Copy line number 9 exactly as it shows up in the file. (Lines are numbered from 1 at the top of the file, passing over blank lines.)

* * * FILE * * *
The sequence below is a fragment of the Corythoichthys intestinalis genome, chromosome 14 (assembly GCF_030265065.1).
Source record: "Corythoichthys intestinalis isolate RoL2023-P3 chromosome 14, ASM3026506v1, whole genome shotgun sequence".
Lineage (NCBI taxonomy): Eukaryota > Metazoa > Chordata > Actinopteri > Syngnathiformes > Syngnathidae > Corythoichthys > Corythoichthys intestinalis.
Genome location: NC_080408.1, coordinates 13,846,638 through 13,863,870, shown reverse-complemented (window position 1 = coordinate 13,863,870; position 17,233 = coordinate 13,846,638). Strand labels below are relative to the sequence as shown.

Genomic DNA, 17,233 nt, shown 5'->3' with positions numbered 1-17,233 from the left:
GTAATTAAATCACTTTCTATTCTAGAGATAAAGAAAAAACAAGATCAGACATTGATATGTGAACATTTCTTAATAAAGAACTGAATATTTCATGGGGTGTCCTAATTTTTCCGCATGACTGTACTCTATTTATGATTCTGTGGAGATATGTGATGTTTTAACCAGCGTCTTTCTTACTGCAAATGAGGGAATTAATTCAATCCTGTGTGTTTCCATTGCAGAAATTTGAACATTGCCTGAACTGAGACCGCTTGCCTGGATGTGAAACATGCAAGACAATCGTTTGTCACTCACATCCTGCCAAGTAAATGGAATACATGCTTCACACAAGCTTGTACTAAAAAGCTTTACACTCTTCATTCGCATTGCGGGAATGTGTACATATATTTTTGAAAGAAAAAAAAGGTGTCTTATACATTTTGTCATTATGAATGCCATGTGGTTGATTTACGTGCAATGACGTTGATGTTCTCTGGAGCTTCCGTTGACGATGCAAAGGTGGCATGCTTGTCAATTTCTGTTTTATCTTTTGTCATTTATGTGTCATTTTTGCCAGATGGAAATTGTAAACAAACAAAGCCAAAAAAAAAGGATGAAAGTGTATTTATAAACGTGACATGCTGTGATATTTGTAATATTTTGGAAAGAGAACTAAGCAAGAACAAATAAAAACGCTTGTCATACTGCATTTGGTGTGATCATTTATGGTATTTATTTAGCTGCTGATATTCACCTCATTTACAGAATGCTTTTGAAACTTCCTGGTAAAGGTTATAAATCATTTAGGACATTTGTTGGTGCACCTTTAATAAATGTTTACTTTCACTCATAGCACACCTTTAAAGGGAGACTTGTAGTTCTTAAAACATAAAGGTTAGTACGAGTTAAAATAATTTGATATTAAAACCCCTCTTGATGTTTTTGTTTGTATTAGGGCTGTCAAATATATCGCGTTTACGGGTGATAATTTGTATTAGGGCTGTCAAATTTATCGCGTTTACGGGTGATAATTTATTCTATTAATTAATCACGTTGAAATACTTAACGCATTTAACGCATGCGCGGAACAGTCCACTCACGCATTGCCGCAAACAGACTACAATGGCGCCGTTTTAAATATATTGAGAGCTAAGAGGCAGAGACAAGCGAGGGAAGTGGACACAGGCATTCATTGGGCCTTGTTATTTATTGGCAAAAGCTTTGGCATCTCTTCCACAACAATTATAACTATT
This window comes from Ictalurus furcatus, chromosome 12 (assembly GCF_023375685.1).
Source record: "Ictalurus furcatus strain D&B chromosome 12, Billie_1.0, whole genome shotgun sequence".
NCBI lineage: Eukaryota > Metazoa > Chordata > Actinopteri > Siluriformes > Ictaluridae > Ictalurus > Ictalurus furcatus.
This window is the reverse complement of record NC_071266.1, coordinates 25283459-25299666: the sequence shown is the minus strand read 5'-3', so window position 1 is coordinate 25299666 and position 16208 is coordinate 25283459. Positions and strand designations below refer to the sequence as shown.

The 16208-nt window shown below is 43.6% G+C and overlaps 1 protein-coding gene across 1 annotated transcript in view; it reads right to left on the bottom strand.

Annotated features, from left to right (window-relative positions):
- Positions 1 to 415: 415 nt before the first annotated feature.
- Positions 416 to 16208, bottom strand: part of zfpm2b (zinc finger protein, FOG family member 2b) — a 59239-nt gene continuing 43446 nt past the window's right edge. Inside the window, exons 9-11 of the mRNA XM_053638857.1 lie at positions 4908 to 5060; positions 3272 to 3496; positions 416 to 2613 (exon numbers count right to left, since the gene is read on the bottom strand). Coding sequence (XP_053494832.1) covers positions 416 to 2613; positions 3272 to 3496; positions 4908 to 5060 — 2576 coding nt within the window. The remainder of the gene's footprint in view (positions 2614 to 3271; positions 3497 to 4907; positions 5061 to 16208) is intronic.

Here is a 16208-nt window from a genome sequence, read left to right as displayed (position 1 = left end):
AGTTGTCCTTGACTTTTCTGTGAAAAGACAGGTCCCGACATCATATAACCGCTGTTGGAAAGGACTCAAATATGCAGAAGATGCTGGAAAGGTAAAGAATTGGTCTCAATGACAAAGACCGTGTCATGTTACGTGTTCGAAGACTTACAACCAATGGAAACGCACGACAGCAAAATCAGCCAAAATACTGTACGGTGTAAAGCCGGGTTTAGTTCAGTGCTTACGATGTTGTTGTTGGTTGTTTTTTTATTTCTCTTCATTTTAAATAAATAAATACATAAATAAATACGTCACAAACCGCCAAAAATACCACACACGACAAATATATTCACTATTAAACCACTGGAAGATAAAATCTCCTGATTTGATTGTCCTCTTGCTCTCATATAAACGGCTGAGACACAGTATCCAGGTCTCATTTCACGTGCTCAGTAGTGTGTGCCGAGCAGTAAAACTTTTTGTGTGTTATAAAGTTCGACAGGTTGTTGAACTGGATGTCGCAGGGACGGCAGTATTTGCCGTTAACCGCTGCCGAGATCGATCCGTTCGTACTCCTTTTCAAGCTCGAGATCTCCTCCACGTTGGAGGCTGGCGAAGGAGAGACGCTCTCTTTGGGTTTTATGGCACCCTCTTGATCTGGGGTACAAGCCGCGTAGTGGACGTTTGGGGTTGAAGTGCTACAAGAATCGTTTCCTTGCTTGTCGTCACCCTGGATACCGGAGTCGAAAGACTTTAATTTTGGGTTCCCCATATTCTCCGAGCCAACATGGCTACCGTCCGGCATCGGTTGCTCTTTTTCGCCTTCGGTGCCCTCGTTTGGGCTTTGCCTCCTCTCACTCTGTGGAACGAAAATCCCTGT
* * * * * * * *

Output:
NCBI lineage: Eukaryota > Metazoa > Chordata > Actinopteri > Siluriformes > Ictaluridae > Ictalurus > Ictalurus furcatus.